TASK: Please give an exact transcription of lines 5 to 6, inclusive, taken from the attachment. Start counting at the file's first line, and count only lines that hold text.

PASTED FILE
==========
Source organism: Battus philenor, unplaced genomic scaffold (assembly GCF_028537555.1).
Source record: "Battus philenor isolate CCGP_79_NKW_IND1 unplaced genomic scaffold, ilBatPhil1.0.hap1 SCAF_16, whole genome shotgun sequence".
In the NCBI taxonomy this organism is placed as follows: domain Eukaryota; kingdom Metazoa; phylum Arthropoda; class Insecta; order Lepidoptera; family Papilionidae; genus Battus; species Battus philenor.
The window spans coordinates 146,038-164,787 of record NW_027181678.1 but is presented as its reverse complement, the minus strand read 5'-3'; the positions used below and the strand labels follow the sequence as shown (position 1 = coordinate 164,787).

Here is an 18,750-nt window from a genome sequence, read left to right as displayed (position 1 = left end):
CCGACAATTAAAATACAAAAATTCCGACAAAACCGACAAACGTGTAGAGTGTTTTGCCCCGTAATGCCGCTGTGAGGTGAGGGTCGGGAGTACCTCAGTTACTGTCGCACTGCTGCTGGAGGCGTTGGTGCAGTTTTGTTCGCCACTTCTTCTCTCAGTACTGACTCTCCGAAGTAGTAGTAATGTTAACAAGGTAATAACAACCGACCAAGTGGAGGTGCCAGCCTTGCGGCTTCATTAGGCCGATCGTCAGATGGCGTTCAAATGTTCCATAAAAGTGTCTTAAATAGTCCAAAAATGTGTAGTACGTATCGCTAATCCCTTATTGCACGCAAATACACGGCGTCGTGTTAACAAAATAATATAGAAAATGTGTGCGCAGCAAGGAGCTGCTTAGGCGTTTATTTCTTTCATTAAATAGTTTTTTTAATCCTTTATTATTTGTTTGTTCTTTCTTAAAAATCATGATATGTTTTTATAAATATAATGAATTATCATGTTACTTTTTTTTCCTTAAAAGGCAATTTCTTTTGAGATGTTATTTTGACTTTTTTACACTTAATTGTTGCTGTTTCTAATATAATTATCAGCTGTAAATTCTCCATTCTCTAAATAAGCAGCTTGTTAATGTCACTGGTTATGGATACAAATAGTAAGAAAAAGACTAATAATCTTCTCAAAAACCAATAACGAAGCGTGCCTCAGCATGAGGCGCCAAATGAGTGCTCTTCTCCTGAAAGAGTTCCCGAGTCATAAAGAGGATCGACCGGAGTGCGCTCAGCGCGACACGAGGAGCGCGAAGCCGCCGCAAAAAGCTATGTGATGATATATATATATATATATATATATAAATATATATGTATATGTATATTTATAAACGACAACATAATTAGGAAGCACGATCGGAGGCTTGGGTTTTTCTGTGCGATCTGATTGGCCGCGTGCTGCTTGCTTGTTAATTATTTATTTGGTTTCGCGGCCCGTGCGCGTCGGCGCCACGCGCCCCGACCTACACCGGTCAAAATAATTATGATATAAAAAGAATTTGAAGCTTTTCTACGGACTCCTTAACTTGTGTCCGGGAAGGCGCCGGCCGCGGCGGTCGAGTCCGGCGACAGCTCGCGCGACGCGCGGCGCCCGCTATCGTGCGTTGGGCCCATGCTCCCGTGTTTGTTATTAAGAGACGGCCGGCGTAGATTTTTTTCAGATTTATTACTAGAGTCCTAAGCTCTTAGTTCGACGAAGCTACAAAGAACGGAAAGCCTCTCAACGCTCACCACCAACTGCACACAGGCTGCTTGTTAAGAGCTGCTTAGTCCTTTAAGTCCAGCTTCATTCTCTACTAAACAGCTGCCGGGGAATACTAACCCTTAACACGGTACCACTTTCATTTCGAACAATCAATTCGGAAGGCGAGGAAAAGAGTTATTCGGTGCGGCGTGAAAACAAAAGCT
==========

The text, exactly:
Here is an 18,750-nt window from a genome sequence, read left to right as displayed (position 1 = left end):
CCGACAATTAAAATACAAAAATTCCGACAAAACCGACAAACGTGTAGAGTGTTTTGCCCCGTAATGCCGCTGTGAGGTGAGGGTCGGGAGTACCTCAGTTACTGTCGCACTGCTGCTGGAGGCGTTGGTGCAGTTTTGTTCGCCACTTCTTCTCTCAGTACTGACTCTCCGAAGTAGTAGTAATGTTAACAAGGTAATAACAACCGACCAAGTGGAGGTGCCAGCCTTGCGGCTTCATTAGGCCGATCGTCAGATGGCGTTCAAATGTTCCATAAAAGTGTCTTAAATAGTCCAAAAATGTGTAGTACGTATCGCTAATCCCTTATTGCACGCAAATACACGGCGTCGTGTTAACAAAATAATATAGAAAATGTGTGCGCAGCAAGGAGCTGCTTAGGCGTTTATTTCTTTCATTAAATAGTTTTTTTAATCCTTTATTATTTGTTTGTTCTTTCTTAAAAATCATGATATGTTTTTATAAATATAATGAATTATCATGTTACTTTTTTTTCCTTAAAAGGCAATTTCTTTTGAGATGTTATTTTGACTTTTTTACACTTAATTGTTGCTGTTTCTAATATAATTATCAGCTGTAAATTCTCCATTCTCTAAATAAGCAGCTTGTTAATGTCACTGGTTATGGATACAAATAGTAAGAAAAAGACTAATAATCTTCTCAAAAACCAATAACGAAGCGTGCCTCAGCATGAGGCGCCAAATGAGTGCTCTTCTCCTGAAAGAGTTCCCGAGTCATAAAGAGGATCGACCGGAGTGCGCTCAGCGCGACACGAGGAGCGCGAAGCCGCCGCAAAAAGCTATGTGATGATATATATATATATATATATATATAAATATATATGTATATGTATATTTATAAACGACAACATAATTAGGAAGCACGATCGGAGGCTTGGGTTTTTCTGTGCGATCTGATTGGCCGCGTGCTGCTTGCTTGTTAATTATTTATTTGGTTTCGCGGCCCGTGCGCGTCGGCGCCACGCGCCCCGACCTACACCGGTCAAAATAATTATGATATAAAAAGAATTTGAAGCTTTTCTACGGACTCCTTAACTTGTGTCCGGGAAGGCGCCGGCCGCGGCGGTCGAGTCCGGCGACAGCTCGCGCGACGCGCGGCGCCCGCTATCGTGCGTTGGGCCCATGCTCCCGTGTTTGTTATTAAGAGACGGCCGGCGTAGATTTTTTTCAGATTTATTACTAGAGTCCTAAGCTCTTAGTTCGACGAAGCTACAAAGAACGGAAAGCCTCTCAACGCTCACCACCAACTGCACACAGGCTGCTTGTTAAGAGCTGCTTAGTCCTTTAAGTCCAGCTTCATTCTCTACTAAACAGCTGCCGGGGAATACTAACCCTTAACACGGTACCACTTTCATTTCGAACAATCAATTCGGAAGGCGAGGAAAAGAGTTATTCGGTGCGGCGTGAAAACAAAAGCT